When I guide birdwatchers in the Atlantic Rainforest often the most wanted birds are the LBB’s, or the little brown birds. Endemics like the Salvadori’s Antwren, Serra do Mar Tapaculo, Slaty Bristlefront, Brown-breasted Pygmy-Tyrant, etc. However when I guide photographers things are radically different. They all focus on the most attractive species, the colorful ones – not necessarily the most rare ones. Fortunately some of these species often visit fruit feeders at lodges and house yards in the forest, and so they become easier targets for our lenses.

The gorgeous male Violaceous Euphonia below was photographed during a recent tour to Ubatuba, in the Atlantic Rainforest. I love how their back plumage graduates from violet to a deep blue with the right light. And the contrast with the rich yellow from underneath is amazing. When shooting rainforest birds I also find it very important to pick the right background color – green in this case.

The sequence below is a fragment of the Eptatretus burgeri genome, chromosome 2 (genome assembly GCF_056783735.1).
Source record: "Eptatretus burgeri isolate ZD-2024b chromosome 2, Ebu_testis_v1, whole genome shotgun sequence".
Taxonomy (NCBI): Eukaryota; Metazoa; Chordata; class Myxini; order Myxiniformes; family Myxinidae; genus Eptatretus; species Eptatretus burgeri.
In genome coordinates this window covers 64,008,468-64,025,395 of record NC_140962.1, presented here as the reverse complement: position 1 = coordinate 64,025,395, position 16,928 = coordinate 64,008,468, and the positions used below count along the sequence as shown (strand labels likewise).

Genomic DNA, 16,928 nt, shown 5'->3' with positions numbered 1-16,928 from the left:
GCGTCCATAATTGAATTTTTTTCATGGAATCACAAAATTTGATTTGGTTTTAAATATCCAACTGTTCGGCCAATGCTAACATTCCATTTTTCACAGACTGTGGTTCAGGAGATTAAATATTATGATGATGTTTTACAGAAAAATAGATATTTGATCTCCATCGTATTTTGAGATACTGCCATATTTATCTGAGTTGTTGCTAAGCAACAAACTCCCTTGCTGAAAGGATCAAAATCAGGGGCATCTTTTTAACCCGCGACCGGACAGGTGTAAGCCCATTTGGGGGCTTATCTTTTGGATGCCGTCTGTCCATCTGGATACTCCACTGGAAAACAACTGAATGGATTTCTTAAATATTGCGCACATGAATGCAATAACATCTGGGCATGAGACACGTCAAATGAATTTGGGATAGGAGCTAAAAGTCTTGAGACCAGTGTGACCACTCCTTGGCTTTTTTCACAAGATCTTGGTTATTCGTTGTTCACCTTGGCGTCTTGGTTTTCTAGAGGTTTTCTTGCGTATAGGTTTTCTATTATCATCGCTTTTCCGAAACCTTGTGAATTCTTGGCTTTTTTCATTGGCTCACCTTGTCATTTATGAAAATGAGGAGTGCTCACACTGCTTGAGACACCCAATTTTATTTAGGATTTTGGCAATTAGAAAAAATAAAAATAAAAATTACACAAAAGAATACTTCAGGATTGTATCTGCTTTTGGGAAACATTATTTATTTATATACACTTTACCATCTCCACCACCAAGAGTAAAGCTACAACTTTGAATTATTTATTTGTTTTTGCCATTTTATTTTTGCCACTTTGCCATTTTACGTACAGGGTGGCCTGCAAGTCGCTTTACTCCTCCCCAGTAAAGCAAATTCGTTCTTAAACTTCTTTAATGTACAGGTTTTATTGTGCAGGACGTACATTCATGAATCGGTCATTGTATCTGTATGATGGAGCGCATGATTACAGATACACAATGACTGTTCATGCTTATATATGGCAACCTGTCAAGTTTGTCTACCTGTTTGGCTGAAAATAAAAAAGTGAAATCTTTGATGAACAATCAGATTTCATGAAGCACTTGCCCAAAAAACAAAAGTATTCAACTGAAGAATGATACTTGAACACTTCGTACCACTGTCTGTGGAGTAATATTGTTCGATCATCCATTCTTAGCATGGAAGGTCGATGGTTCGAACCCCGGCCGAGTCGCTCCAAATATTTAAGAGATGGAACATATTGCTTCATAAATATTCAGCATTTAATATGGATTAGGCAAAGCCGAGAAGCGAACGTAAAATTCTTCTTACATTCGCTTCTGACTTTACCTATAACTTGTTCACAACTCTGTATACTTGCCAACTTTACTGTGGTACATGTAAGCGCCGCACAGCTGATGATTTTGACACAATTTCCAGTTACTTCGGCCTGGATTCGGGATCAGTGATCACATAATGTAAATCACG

Violaceous Euphonia

This was shot with a Nikon D700, Nikkor 600mm f/4 AF-S lens on a banana feeder setup.

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Jaguar Photo Tour announcement

Posted by campossallesfotografia on 3 de October de 2010

Jaguars of Brazil Photo Tour
September 25 to October 04, 2011
Limited to 10 participants

Join me on this very special photo tour to photograph one of the most elusive big cats in the world, the jaguar. Our destination will be the incredibly wildlife-rich Northern Pantanal, at the Meeting of the Waters State Park, a place growing in popularity today as, hands down, the most dependable place on Earth to see a wild jaguar. As a matter of fact we will very probably encounter several of these almost mythical cats.